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Ringing the Changes in Parsifal: The Bells of the Grail Hall

A look at the tricky development of one of Wagner’s most distinctive sounds.

By Rachel Beaumont (Content Producer (Web Copy))

20 November 2013 at 9.44am | 1 Comment

It’s so simple – but the effect is immense. The four bells that toll through the transition scenes of Parsifal, Wagner’s great final masterpiece, have an earth-shattering impact.

Parsifal twice journeys to the Grail Hall, in Acts I and III, and each time entails a majestic (and lengthy) scene change. The purely orchestral music is derived from a simple four-note theme, and towards the climax of each passage we hear the pattern played on four bells. The air hums with their complex overtones – bells sound not one note but a whole chord behind the main pitch – and at the height of their tremendous crescendos they almost make the building shake. Their many-note quality makes bells the perfect instrument to reflect the same-yet-different nature of the two transitions: in Act I dignified and heroic; in Act III, as the Grail community disintegrates, desolate and horrifying.

What were the actual sounds Wagner had in mind? Bells at the low pitch he required were hardly conventional orchestral instruments – for good reason, given the lowest pitch bell would weigh more than twenty-six tonnes and have a diameter of around eight metres. Tubular bells or bell plates, popular orchestral bell substitutes, would not cut it. Wagner needed something otherworldly – but also something that could fit in the pit.

There’s no easy solution. Wagner first thought to use tamtams, but after procuring some from London (apparently the nearest tamtam centre) he decided that alone they weren’t enough. He then commissioned a special piano-like instrument from his friend Eduard Steingraeber, with a piano’s metal frame and 24 strings all tuned to four notes, and a keyboard with just four (massive) keys.

For the premiere the Steingraeber was played alongside tamtams, gongs and a tuba, but the result evidently didn’t match the sounds of Wagner’s imagination. During rehearsals his wife Cosima wrote in her diary ‘The orchestra…breaks into hearty applause after the transition scene, which does R. good, though he has many difficulties to contend with: the bells are not right’.

A few years after the 1882 premiere – and Wagner’s death the following year – Cosima supervised the construction of four huge metal barrels. These remained in place at Bayreuth for several decades. Other opera houses, once the 30-year embargo on performances outside Bayreuth had expired, had to find their own solutions, usually some combination of tubular bells and gongs.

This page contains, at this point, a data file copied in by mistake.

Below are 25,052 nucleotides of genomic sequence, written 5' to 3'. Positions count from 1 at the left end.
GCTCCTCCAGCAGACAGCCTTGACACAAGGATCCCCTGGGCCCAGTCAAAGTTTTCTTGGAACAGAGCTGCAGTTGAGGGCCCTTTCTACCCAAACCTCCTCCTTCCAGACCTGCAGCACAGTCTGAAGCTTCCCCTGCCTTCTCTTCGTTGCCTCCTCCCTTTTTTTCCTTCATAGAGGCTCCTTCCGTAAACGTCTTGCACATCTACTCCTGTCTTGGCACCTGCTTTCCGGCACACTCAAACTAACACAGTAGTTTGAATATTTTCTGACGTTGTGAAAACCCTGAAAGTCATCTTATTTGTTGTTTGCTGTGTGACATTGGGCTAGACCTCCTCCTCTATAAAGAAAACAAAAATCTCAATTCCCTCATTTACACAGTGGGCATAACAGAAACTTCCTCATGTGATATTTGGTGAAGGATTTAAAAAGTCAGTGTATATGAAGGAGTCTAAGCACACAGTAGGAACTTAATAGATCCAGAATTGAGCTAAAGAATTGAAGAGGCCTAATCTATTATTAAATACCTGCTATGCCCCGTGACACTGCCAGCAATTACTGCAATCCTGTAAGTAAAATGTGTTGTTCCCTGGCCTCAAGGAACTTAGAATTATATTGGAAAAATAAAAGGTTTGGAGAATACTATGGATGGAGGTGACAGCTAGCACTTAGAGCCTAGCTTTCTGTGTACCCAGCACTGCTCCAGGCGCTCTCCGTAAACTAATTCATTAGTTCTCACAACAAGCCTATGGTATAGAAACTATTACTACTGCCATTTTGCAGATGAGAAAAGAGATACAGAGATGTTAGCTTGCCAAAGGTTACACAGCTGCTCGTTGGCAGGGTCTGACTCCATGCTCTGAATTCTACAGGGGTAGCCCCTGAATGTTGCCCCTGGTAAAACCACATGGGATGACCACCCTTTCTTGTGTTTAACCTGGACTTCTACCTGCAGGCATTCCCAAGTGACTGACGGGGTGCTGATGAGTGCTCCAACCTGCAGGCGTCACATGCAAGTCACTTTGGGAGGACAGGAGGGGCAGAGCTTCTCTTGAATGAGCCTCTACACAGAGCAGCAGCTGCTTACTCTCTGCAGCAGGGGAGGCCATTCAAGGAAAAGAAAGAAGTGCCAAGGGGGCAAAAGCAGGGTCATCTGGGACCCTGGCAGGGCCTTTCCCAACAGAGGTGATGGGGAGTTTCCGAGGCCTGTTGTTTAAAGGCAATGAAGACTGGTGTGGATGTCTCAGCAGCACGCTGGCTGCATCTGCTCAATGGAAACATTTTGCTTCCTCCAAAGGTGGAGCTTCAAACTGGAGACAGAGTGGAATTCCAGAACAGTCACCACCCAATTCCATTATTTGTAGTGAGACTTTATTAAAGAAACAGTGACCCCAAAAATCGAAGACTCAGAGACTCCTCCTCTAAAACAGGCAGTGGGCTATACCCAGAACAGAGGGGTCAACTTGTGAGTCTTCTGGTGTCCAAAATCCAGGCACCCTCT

The development of synthesizers in the early 20th century generated a new set of sounds, though it was some time before they made it to the Grail Hall. The Trautonium, invented by engineer Friedrich Trautwein in 1929, was used by composers throughout the 1930s, particularly Paul Hindemith who worked in collaboration with Oskar Sala, the instrument’s main proponent. It wasn’t until after Richard Strauss had used it to re-create bell sounds for his Japanische Festmusik (1940) that the Trautonium’s Parsifal potential was realized, with Sala taking over bells duty at Bayreuth from 1952.

Synthesizers are now the most widely used bells, and combined with a PA sound system they can have the requisite earthquake-like effect. They’re not without their perils, however, and if misjudged can sound less like bells of solemn majesty and more like an ice-cream van.

Synthesizers have been used at The Royal Opera for the previous two productions – but for Stephen Langridge’s new production Music Director Antonio Pappano has introduced a combination of live instruments, returning to Wagner’s original solution but now supported by modern technology. Tubular bells and bell plates will be played together with a close-miked piano, and the combined sound will be relayed through the Royal Opera House’s sound system. Judging from the rehearsals, it’s going to be thrilling.

Parsifal runs from 30 November to 18 December 2013. Tickets are still available.
The production will also be relayed live to cinemas around the world on 18 December. Find your nearest cinema.

The production is staged with generous philanthropic support of the Metherell Family, Roland & Sophie Rudd, Dr and Mrs Michael West, Marina Hobson MBE, Ian and Helen Andrews, Peter and Fiona Espenhahn, Annie Frankel, Malcolm Herring, Dr L Mikheev and N Mikheev, Lindsay and Sarah Tomlinson, The Wagner Circle and The Parsifal Production Syndicate and generously supported in memory of Simon Tullah.

By Rachel Beaumont (Content Producer (Web Copy))

20 November 2013 at 9.44am

This article has been categorised Music, Opera and tagged Bayreuth, bells, by Stephen Langridge, Cosima Wagner, Holy Grail, Parsifal, Production, Richard Wagner, Steingräber, Trautonium

This article has 1 comment

  1. Awesome. Also interesting is the story of the original bells, donated by Wagner familiy to the Nazi government for fundition in WWII. There is a recording by Karl Muck with those bells.

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